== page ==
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U3S FSKCW wave form 'jitter'

m0bmn
 

 

Hi all

One of my u3S as been working great since it was put into service only a month or so ago,but I have never really been happy with the waveform when I compare it to others that I see, its only a little thing and you need to look close to see it but it has little steps sometimes in the freq (very small part of a hert about 1/10th I guess but other peoples traces are nice and clean , mine isn’t I think, I have 3 different synth modules to try, one standard, one txco and one txco with a heater fault but still doesn’t drift at all, I must say on all of them I get no drift reports on WSPR after 30mins or so , its just I would like my FSKCW trace to be nice and clean like others I see, what could be the problem, I have a 40m one on the same PSU and that runs great with a very clean waveform with its standard synth module.

Anyone any ideas? In the past I have killed a few BS170’s on this board but that was my fault and they have all been swapped out and power out is fine.

73 Paul M0BMN

 

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Alan G4ZFQ
 

I have never really been happy with the waveform when I compare it to others that I see, its only a little thing and you need to look close to see it but it has little steps sometimes in the freq (very small part of a hert about 1/10^th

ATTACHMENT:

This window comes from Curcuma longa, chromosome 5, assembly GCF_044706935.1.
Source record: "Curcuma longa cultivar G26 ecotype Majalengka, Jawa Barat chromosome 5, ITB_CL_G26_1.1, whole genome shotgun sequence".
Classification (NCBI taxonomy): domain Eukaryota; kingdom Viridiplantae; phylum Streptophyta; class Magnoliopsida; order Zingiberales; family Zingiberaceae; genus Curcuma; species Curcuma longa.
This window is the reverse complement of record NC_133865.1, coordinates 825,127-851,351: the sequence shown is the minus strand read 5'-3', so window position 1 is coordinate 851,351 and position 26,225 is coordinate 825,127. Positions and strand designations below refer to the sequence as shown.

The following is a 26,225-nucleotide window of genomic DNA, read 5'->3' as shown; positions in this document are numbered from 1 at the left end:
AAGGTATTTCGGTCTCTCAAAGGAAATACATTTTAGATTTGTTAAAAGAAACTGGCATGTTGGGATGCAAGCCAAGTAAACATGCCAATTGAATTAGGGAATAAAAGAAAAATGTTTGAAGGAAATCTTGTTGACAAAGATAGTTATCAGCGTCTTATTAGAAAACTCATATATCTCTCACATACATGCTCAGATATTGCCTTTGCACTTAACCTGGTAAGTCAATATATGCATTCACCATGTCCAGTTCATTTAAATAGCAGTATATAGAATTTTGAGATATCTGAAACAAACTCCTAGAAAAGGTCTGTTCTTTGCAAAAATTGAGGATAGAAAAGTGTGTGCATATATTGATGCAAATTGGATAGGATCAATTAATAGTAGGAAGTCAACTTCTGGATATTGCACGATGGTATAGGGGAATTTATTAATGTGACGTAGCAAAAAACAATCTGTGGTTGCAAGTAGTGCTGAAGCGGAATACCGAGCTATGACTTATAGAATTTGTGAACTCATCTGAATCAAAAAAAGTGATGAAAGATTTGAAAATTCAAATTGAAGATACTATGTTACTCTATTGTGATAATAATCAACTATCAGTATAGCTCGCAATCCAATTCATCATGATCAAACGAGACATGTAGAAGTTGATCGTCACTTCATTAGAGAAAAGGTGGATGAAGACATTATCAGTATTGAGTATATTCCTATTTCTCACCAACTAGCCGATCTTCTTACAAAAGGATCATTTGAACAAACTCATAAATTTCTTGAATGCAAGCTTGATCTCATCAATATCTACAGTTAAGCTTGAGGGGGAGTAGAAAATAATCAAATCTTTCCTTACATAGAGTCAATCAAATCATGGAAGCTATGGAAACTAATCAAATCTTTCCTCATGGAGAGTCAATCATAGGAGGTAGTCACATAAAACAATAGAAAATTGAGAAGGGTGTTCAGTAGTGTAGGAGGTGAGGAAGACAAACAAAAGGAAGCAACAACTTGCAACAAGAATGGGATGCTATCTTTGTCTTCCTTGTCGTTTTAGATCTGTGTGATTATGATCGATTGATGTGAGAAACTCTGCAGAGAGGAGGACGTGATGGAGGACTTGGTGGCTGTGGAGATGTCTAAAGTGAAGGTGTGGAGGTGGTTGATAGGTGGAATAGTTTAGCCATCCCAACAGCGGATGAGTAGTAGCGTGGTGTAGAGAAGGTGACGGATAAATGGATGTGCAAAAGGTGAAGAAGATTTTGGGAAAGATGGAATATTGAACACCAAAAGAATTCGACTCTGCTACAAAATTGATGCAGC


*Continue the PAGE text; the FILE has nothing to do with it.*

Paul,

You mean 0.1Hz?
I wonder how you see that reliably?
Exactly when do you see the variations? On a constant carrier or as the frequency changes?
Presumably it is due to the reference crystal shifting frequency?
That is far less likely with a TCXO, separate oscillator, but possibly small shifts are normal with a standard Si5351-driven crystal.
There have been discussions about the reason, I favour tiny shifts in the crystal loading, but temperature effects can occur.

73 Alan G4ZFQ

geoff M0ORE
 

If it is the last digit changing on a frequency counter that you are seeing, then ignore it.

The final digit on a frequency counter can vary plus or minus one count depending where the signal being measured is on its cycle when the clock pulse starts the count. For example, if the counter is set to start counting on the rising edge and the signal under test is past the peak, it doesn't start the count until the signal starts its rising part of the cycle. Hence you have lost one cycle. To see the variation of 0.1Hz with amateur equipment is almost impossible.

Geoff

On 2/27/2019 4:12 PM, Alan G4ZFQ wrote:
I have never really been happy with the waveform when I compare it to others that I see, its only a little thing and you need to look close to see it but it has little steps sometimes in the freq (very small part of a hert about 1/10^th

Paul,

You mean 0.1Hz?
I wonder how you see that reliably?
Exactly when do you see the variations? On a constant carrier or as the frequency changes?
Presumably it is due to the reference crystal shifting frequency?
That is far less likely with a TCXO, separate oscillator, but possibly small shifts are normal with a standard Si5351-driven crystal.
There have been discussions about the reason, I favour tiny shifts in the crystal loading, but temperature effects can occur.

73 Alan G4ZFQ